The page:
I’m sure you already knew that the John Roberts-led Supreme Court is easily the most pro-corporate Supreme Court in recent memory, but it’s still good to have some data behind it, even if we’d also like to know how the Roberts Court compares on this matter to, say, the Courts led by Salmon Chase or Morrison Waite. How incoming Supreme Court Justice Ketanji Brown-Jackson writes on corporate issues will help tell us whether President Biden actually wants to change our politics so that ordinary Americans count again, or whether he just wants to look like he's doing that.
I wouldn’t blame you for being skeptical that “the teacher shortage in America has hit crisis levels,” because our “liberal” media cry “crisis” at a lot of things (cough crime cough) that aren’t actual crises, and the fourth paragraph of this article admits it can’t teacher levels well, at least not beyond data and anecdotes from (by my count) nine “state and district-level reports.” To the degree that it’s happening, though, I point the finger at right-wingers yelling and screaming at (and threatening!) teachers over wearing masks and getting vaccines and teaching about racism. Yes, the pandemic was rough on teachers, but I’d lay money that all the right-wing whining afterward tipped more teachers over the edge.
Not long before Kyrsten Sinema finally signed off on the Inflation Reduction Act after forcing through at least one significant change-for-the-worse, someone in the “liberal” media actually wondered why Democrats “left (her) out” of negotiations on the bill. Gosh, I don’t know – maybe because they hate her even more than they hate Joe Manchin? Joe Manchin is garden-variety corrupt, after all, but Kyrsten Sinema thinks she’s so much smarter than us, and the next person I meet who actually likes people who think they're so much smarter than everyone else will be the first. And anyway, “mavericks” don’t go to bat for banksters, not when even Donald Trump says nasty things about them.
Surprise, surprise, study links “Earning Persistently Low Wages” “With Faster Memory Decline In Old Age,” which results include dementia. I’ve long said that people aren’t “bad at math” or “bad at budgeting” so much as they don’t make enough money to make a budget work, and I’ve also suspected that failure at that task alone (never mind the consequences of that failure, like foreclosure and eviction and getting your water and your heat and your electric turned off) makes you less sharp as the years go by. I’ve even suspected that not having savings to fall back on (as low-wage earners rarely have) also makes you less sharp. Now we have data that supports these notions.
The money shot from this article about how John Fetterman’s parents supported him and his family well into his 40s shows pretend-Pennsylvanian Mehmet Oz calling Mr. Fetterman a “pretend populist,” but I don't care that Mr. Fetterman grew up in a (his word!) “cushy” suburb or needed a substantial cash infusion from his parents as late as 2015. No child picks where they’re born or where they grow up, and if you're lucky enough to have privilege, your life's work is leveraging that privilege for all the folks who don’t have it, so in that light, giving up an insurance underwriting career to mentor young orphans and high-school dropouts seems heroic. And how did Mr. Oz leverage his privilege at pandemic's outset? By telling Sean Hannity that some kids would have to die to keep the economy going. Gallant, meet Goofus.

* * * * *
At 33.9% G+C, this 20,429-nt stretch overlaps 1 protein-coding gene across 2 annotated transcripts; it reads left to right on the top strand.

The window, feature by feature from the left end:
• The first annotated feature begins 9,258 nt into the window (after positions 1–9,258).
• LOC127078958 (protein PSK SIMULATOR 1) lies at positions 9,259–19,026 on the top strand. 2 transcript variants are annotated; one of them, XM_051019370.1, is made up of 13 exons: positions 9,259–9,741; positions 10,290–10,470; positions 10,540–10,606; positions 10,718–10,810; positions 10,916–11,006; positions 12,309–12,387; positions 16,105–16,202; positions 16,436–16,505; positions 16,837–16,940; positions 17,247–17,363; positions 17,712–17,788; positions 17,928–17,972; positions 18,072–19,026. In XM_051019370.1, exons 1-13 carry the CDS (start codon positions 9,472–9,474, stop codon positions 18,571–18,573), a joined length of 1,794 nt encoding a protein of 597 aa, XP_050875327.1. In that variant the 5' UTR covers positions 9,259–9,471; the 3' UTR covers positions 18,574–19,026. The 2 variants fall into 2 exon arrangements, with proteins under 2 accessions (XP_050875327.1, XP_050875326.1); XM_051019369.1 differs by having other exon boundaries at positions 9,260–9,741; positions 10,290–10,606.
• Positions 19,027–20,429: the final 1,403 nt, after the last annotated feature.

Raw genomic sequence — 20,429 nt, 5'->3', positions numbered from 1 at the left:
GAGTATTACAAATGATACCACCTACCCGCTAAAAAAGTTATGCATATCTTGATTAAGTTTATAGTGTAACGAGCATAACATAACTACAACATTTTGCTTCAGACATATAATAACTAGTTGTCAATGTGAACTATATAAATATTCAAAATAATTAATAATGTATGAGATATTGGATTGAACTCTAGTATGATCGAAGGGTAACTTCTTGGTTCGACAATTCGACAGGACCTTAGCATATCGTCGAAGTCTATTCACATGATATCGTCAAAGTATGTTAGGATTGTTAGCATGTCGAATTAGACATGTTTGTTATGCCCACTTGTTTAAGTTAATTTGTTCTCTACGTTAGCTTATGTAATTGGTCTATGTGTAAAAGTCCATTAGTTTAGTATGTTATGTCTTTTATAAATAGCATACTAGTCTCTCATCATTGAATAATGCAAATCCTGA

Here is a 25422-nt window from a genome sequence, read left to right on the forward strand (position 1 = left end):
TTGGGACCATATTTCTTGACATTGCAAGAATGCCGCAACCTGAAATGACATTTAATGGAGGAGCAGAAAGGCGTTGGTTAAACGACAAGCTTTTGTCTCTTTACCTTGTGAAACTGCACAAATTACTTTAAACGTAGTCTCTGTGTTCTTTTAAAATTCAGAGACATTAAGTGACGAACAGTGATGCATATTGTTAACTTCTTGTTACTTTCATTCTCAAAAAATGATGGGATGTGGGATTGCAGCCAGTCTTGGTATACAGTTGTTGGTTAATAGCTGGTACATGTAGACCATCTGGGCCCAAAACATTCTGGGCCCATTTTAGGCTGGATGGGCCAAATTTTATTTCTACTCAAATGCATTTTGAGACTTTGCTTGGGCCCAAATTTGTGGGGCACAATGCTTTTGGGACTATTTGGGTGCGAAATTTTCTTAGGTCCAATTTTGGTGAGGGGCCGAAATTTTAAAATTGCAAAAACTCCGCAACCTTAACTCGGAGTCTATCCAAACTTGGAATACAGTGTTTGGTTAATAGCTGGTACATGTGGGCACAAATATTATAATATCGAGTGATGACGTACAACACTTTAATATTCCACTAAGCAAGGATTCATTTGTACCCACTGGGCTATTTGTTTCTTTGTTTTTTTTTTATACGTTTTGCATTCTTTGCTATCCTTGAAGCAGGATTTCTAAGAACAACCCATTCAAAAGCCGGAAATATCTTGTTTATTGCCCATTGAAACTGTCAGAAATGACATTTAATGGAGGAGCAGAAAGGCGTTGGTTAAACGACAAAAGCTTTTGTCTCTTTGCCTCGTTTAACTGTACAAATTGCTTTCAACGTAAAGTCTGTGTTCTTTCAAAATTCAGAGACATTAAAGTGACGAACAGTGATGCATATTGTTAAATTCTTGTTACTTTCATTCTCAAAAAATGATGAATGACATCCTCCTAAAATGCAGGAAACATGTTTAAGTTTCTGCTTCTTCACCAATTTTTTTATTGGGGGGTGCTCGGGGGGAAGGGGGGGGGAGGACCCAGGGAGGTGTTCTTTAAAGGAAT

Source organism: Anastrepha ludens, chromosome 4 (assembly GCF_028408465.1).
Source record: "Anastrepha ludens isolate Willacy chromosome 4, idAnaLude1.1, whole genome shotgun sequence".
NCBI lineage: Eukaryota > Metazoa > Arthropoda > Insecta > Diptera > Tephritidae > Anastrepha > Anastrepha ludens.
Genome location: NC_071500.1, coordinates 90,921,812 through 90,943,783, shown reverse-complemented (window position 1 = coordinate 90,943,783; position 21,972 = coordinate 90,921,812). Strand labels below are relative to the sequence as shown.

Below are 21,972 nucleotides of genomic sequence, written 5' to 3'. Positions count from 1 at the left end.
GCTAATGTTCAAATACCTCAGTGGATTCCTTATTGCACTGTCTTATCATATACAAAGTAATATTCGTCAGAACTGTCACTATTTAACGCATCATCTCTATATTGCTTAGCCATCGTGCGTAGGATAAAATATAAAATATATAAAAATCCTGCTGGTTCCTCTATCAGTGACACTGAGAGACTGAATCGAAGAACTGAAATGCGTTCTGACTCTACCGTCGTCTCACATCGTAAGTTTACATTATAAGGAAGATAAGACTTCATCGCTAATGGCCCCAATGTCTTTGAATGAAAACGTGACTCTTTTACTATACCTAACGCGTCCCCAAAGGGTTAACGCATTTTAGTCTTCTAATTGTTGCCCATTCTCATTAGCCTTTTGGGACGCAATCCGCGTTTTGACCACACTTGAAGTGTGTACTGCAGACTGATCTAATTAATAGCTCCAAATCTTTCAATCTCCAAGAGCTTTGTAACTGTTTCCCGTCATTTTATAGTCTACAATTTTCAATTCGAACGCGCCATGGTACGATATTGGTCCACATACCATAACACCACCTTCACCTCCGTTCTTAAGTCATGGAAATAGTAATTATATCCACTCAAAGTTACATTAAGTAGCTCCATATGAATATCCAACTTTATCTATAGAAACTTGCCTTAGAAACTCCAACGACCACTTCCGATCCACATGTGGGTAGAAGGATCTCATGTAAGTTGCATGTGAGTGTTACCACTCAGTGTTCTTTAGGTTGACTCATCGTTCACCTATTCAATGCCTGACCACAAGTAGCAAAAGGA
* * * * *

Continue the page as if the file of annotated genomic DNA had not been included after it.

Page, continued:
Now Sen. Ron Johnson (E-WI), the man who gives the “Citizen Legislator” a bad name, wants Congress to have to renew Social Security and Medicare every single year. As a way of “controlling government spending,” something the Ron Johnsons of the world never do when it comes to all the welfare handouts they give to corporations. But Americans like their Social Security and Medicare, and the only way this ends well for Mr. Johnson is if Mandela Barnes – the presumptive Democratic nominee now that his top three Democratic opponents have bowed out – simply doesn’t mention it in campaign ads. Sadly, this is not difficult to imagine. Too many Democrats preoccupy themselves with being “different” and “special” and "thinking outside the box" when what they really need to do is go for the throat.
Finally, let us take a moment to celebrate good Kansans turning back an anti-abortion constitutional amendment by an impressive 59-41 margin. The people of Kansas accomplished this despite a) voting on the matter during a primary election which always has lower turnout, b) a poorly-worded-probably-on-purpose ballot question, and c) a mysterious effort to mislead pro-choice voters into pulling the wrong lever that’s almost certainly going to send someone to jail. The news wasn’t all good from primary Tuesday, though: Lucas Kunce, as impressive a candidate as Democrats have ever lucked into in Missouri, lost his bid for the Senate nomination to (sigh) the beer heiress who goes-along-gets-along with Republicans like that has ever energized turnout. Even that cloud’s got a silver lining, though: Mr. Kunce’s strong showing (he lost 43-38; a lot of folks ran) puts him in a good position for a 2024 Senate race against Josh “Running Man” Hawley.